Post-Operative Instructions

Total Knee Replacement

(You will receive your customized post-op instructions after your surgery.)


A total knee replacement is a safe and effective way to reduce pain due to arthritis when medications, exercises, and modification of activities are no longer helpful. The surgical procedure takes approximately 90 minutes and is done with spinal or general anesthesia. Frequently a nerve block is also used to decrease pain and need for narcotics both during and after surgery. Numbness in the leg from this can often last greater than 24 hours. At the beginning of the procedure, a vertical incision is made in the front of the knee to access the joint. During the procedure, the arthritic parts of the femur, tibia, and kneecap are removed and replaced with artificial components called a prosthesis.


Following surgery, the knee will be wrapped in a dressing from mid-thigh down to the mid-calf. A small amount of bloody drainage on the dressing is not unusual in the first day or two. If this occurs, remove the Ace wrap and reinforce the dressing with another layer of gauze, then reapply the Ace wrap. Do not remove the deeper layers of the dressing!The dressing is to remain in place for 48 hours and must stay completely dry.After 48 hours, you may remove the dressing and shower; however, the knee must be covered with plastic wrap before doing so. A shower chair will likely be helpful. Change the dressing daily until there has been no drainage for 2 days. Then the incision can be left open to the air. No baths, hot tubs, or swimming for 3 weeks following surgery to allow the incisions to fully close. Compression stockings are worn for the first 3-4 weeks to decrease the risk of blood clots and help with swelling.


Elevate your leg with a pillow under the heel, not the knee, to prevent the knee getting stuck in a bent position.The Cold Therapy unit or ice are helpful in reducing swelling which minimizes the requirements for narcotics. Continuous use is allowed and encouraged as long as it is not uncomfortable. Do not let the cooling pad touch the skin. There should always be a dressing or cloth between the skin and the cooling pad.


Full weight bearing on the operative leg is allowed and encouraged. Crutches, cane, or a walker may be helpful for the first several days to weeks for stability and help with getting around. Start working on range of motion of the knee immediately, both on your own and with physical therapy.


Your first post-operative appointment will be approximately 14 days following surgery. At this appointment, we will check your incision site to be sure it is healing properly as well as your range of motion and your overall post-operative progress.

Home physical therapy may be set up for you 2-3 times a week for 1-2 weeks. Outpatient physical therapy is even more beneficial, so we try to start that as soon as possible. Many patients can go directly to outpatient physical therapy without needing home therapy. Appointments for physical therapy should be 2-3 times a week for 2-3 months. We recommend that you call to schedule those appointments prior to surgery since physical therapy offices fill quickly.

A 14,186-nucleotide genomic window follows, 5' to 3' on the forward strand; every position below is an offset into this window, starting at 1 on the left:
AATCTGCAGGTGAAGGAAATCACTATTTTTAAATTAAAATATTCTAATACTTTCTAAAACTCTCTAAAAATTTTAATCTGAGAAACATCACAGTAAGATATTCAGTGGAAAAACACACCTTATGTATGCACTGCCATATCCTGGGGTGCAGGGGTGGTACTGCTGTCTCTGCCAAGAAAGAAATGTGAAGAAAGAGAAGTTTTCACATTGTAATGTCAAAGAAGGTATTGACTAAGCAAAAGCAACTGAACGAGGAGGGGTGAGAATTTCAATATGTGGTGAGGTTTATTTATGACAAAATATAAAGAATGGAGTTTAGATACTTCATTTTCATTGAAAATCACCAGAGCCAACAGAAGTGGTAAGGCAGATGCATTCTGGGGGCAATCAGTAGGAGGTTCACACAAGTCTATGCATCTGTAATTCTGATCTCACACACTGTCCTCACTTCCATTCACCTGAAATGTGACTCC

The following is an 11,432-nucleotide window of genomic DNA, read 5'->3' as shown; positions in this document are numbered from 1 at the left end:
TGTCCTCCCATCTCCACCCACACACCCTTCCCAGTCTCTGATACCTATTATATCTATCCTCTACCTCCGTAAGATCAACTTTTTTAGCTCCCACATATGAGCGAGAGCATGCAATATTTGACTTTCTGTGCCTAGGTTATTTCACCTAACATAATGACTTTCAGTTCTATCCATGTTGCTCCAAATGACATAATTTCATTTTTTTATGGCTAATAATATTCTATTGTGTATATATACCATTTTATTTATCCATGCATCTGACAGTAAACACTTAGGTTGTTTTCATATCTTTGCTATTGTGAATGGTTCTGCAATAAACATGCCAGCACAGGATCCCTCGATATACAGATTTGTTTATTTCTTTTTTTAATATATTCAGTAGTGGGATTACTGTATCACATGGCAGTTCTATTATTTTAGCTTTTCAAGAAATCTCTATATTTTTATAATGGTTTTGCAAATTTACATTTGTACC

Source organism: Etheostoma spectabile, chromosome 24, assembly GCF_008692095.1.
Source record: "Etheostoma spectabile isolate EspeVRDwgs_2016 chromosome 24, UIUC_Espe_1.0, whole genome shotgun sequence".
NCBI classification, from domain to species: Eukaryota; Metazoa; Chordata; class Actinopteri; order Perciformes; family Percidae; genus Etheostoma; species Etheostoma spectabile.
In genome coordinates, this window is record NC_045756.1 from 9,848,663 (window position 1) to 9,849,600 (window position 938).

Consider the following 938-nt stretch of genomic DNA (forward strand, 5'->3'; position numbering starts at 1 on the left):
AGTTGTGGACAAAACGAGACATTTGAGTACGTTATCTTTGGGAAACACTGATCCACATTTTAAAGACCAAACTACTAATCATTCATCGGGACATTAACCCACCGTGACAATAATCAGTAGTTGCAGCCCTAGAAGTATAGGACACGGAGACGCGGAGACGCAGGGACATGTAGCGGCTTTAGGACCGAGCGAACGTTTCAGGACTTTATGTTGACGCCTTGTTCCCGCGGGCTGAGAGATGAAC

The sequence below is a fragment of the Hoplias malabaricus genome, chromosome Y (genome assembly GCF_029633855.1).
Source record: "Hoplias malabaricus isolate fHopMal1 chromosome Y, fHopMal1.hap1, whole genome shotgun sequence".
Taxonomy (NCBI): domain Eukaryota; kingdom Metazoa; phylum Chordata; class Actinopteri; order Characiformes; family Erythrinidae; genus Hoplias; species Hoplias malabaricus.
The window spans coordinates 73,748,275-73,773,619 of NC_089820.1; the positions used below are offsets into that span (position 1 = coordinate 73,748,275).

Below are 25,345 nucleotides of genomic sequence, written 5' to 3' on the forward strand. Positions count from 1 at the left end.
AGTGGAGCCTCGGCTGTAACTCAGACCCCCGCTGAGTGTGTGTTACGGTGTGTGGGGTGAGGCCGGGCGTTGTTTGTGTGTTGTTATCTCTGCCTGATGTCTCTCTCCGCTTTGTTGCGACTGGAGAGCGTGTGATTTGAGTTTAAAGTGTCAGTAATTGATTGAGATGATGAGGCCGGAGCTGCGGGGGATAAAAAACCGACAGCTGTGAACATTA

You will be prescribed several medications following surgery: pain medications and a blood thinner.

These may include:

  • Celebrex 200 mg twice a day—antiinflammatory and pain medication. Plan on taking this for about a month, but it can be stopped as pain diminishes.
  • Lyrica 75 mg twice a day—nerve pain medication. This should be taken as scheduled for a month.
  • Aspirin 81 mg twice a day for 6 weeks—blood thinner. Take for 6 full weeks. (Other blood thinners may be used in place of this in higher risk patients.)
  • Oxycontin (oxycodone sustained release)—narcotic pain medication. Take as scheduled twice a day. As pain diminishes, this can be tapered to once a day, either morning or evening.
  • Percocet (oxycodone/apap, oxycodone/acetaminophen) or Norco (hydrocodone/acetaminophen)—narcotic pain medication to be taken every 4 hours only as needed for pain. Keeping track of how many tablets are needed per day is a good way to keep track of how much pain you are having.

Medication Tips:

  • Do not drive or drink alcoholic beverages while taking pain medications.
  • Pain medication should be taken with food to help minimize stomach upset.
  • Often pain medications will cause constipation. Eat high fiber foods and increase your water intake. You may also purchase a stool softener at any pharmacy and follow the recommended directions on the bottle. Pericolace is my first choice, but Dulcolax, magnesium citrate, or Fleet’s enemas can be added as needed.
  • Pain medications can sometimes cause itching. This should be treated as needed with over-the-counter Benadryl or Claritin. If that doesn’t work, the pain medications may need to be changed.
  • You should resume taking your normally prescribed medications unless otherwise directed.


You may resume driving a vehicle when you have stopped your narcotic pain medication, feel comfortable with slamming on the brakes in a parked car, and you are cleared by Dr. Thompson. This typically is about 2 weeks for a left knee and 6 weeks for a right knee.


Please contact the office by calling 703-810-5209for any of the following symptoms:

  • Fever greater than 101.5 degrees F for 24 hours.
  • Severe pain unresponsive to narcotic medication.
  • Excessive bleeding or vomiting.
  • Redness or swelling in the calf that does not improve overnight.
  • Difficulty breathing or shortness of breath, CALL 911.

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